Pandemic Brain and Life Lately in Brooklyn

^^ Like this blog? Throw your email into the subscription box to the right corner and receive an email letting you know when a new post goes up. Thanks for reading!  ^^

On the day that I’m writing this, Brooklyn’s heatwave has broken for the first time in a month and today feels like it’s passing more slowly under the steady drumbeat of raindrops and storm cloud. My windows are all thrown open and perhaps I’m just imagining it but I keep catching the faintest smell of Fall in the air, that unmistakeable crispness. Today has felt special not only because it feels like the city is finally taking a deep breath for the first time in a while, but I feel like I am doing the same.

I’ve been calling it “pandemic brain.” It’s that underlying feeling of constant anxiety that accompanies every hour, making every task just a little bit harder without me even realizing it’s there. A few weeks ago I was sitting writing an email on my couch, trying to push through the looming exhaustion wall I had so far attempted to ignore for the sake of productivity, when it hit me, “Wow, this entire situation is hard. Like hard hard. And I think I’m really struggling.”

It’s funny how something like that can sneak up on a girl. One minute I’m drinking my fifth cup of ice tea, typing away on my laptop, and then next I’m staring at my cat whispering, “Um …. are you okay? Are you sure? Am I okay? How am I supposed to be okay when I have access to so few things that help me stay balanced!”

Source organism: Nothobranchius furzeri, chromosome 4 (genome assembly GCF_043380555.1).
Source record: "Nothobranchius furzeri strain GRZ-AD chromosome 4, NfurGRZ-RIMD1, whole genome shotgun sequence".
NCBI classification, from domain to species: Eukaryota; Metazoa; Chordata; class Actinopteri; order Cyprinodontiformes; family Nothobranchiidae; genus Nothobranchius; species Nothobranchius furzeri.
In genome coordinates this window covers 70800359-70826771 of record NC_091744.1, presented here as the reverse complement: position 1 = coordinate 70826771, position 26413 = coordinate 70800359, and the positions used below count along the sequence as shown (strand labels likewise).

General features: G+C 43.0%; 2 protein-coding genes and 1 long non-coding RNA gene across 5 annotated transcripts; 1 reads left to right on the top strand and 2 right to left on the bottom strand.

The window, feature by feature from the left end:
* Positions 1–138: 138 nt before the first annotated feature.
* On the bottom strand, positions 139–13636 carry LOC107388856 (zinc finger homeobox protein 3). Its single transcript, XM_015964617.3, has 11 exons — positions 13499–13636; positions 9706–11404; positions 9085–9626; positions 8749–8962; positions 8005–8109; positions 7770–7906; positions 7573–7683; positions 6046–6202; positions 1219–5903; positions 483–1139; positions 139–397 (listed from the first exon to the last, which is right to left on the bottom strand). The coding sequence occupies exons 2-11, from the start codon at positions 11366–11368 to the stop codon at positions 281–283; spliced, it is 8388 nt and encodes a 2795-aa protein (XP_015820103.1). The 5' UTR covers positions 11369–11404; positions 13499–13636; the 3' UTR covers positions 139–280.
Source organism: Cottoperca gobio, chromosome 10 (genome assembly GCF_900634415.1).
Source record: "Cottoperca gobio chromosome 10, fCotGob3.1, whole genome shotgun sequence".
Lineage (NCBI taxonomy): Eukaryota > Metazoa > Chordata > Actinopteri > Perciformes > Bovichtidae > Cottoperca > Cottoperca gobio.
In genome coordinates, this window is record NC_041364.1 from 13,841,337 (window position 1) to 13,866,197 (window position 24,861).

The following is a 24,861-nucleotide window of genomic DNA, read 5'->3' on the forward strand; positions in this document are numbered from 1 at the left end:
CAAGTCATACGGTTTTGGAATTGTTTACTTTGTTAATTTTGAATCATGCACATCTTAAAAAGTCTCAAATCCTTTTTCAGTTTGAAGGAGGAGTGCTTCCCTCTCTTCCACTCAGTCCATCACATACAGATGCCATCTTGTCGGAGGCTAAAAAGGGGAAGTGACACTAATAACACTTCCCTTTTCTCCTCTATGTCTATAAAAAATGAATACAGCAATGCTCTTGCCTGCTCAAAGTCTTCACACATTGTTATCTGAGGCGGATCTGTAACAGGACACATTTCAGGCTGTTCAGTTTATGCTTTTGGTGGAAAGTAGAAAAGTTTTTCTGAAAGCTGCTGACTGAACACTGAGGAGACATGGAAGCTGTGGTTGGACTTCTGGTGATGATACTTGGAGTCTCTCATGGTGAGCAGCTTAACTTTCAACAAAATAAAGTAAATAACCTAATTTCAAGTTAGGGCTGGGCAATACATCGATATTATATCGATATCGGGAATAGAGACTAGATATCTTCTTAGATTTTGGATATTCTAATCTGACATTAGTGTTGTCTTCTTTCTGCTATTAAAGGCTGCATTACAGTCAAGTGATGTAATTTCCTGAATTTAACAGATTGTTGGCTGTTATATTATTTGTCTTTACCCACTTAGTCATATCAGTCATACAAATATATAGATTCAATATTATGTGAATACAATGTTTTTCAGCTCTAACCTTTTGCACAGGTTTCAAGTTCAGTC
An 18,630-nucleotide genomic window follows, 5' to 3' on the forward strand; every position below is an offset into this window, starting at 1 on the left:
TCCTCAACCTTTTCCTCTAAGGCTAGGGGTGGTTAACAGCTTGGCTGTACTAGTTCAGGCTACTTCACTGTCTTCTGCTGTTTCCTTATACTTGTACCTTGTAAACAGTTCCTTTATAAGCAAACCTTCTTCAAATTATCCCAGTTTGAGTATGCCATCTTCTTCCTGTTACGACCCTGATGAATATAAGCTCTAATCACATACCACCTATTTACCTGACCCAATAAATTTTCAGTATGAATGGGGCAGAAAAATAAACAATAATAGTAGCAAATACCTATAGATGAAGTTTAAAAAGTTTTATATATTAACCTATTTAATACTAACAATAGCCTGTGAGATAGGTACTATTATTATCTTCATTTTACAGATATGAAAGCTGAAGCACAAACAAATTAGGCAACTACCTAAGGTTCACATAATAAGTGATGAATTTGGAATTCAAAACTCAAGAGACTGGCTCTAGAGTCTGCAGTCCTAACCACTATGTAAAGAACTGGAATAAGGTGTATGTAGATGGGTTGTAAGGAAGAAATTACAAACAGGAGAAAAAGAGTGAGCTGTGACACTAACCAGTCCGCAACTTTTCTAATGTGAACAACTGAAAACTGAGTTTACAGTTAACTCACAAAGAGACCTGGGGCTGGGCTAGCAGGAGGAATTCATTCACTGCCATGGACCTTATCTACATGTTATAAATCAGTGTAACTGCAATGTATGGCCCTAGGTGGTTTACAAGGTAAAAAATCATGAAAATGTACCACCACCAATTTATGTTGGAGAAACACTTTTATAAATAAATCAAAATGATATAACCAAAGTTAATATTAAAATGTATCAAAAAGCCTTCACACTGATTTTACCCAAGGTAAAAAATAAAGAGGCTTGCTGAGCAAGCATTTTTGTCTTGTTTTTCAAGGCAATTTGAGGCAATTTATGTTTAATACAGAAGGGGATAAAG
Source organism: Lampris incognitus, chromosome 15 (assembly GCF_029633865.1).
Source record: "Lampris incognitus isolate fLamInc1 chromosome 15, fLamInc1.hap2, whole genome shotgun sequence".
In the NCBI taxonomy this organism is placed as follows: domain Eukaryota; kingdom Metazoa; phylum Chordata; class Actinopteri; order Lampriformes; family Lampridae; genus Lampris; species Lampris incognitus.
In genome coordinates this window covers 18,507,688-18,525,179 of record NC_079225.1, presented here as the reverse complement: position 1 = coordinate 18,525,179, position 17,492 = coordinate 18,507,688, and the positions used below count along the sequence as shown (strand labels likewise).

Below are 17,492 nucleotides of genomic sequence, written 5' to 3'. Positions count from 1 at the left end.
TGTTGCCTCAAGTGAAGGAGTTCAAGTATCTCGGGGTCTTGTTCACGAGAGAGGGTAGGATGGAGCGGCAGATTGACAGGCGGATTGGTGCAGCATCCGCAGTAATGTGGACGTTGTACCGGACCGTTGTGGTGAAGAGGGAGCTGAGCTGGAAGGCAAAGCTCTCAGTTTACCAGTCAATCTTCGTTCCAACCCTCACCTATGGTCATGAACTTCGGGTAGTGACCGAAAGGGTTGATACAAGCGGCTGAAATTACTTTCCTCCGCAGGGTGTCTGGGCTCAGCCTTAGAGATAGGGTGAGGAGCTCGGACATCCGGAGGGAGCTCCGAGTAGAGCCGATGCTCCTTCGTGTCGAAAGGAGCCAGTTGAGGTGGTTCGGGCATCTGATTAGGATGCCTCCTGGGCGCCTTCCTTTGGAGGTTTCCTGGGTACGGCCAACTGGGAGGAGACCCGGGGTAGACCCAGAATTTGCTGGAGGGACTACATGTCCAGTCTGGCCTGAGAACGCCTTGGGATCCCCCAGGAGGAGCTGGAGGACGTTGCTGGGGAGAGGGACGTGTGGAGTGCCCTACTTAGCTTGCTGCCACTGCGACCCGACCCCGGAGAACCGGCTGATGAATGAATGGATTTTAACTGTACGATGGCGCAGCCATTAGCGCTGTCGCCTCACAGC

Continue reading

9 Limiting Things I’ve Convinced Myself of in the Past

^^ Art by the amazing Alessandra Olanow. ^^

Some of my earliest memories are cruising around on my bike. When I was five, my dad took me to the park next to our house where I timidly stumbled to follow the sidewalk lines as I became acquainted with my new lack of training wheels. My bike was purple and pink, with a white seat, and a vinyl basket up front for my various stuffed animals to enjoy a front seat view of the world. The second I hit my stride, going from wobbling like a newborn calf to proper bike legend, I loved the freedom of just being able to take off. As a family, we’d take our bikes on vacation and weekend rides around our city, but when I hit the infamous teenage years, I refused to wear a helmet. According to my peers, it was uncool to keep your cranium safe and there was a rule in my house: No helmet, no bike riding. So I stopped biking, eventually giving away my more adult bike by then, and forgetting more and more how much I loved the freedom of two wheels.

For the last five years in New York City, I had told myself I wasn’t a bike person. I was afraid of the traffic, I didn’t know how it worked here, and where would I store a bike anyways? And yet, every time I’ve ridden a bike around the neighborhood — either through rentals or Citibike — what a high! How had I gotten to the point where I believed I wasn’t a bike person? And what does being a bike person even mean?

Before you ask, I am still pumping myself up to try out bicycle trips around Brooklyn this summer. But as I’m working up my courage, inspired by stories of my friends’ trips to the beach and Red Hook, I’ve come to realize that a huge part of this bike hesitancy has been caused by the fact that I’ve told myself I’m not a bike person. Brain, you sneaky little minx, what else have you been telling me that I’m not!

Continue reading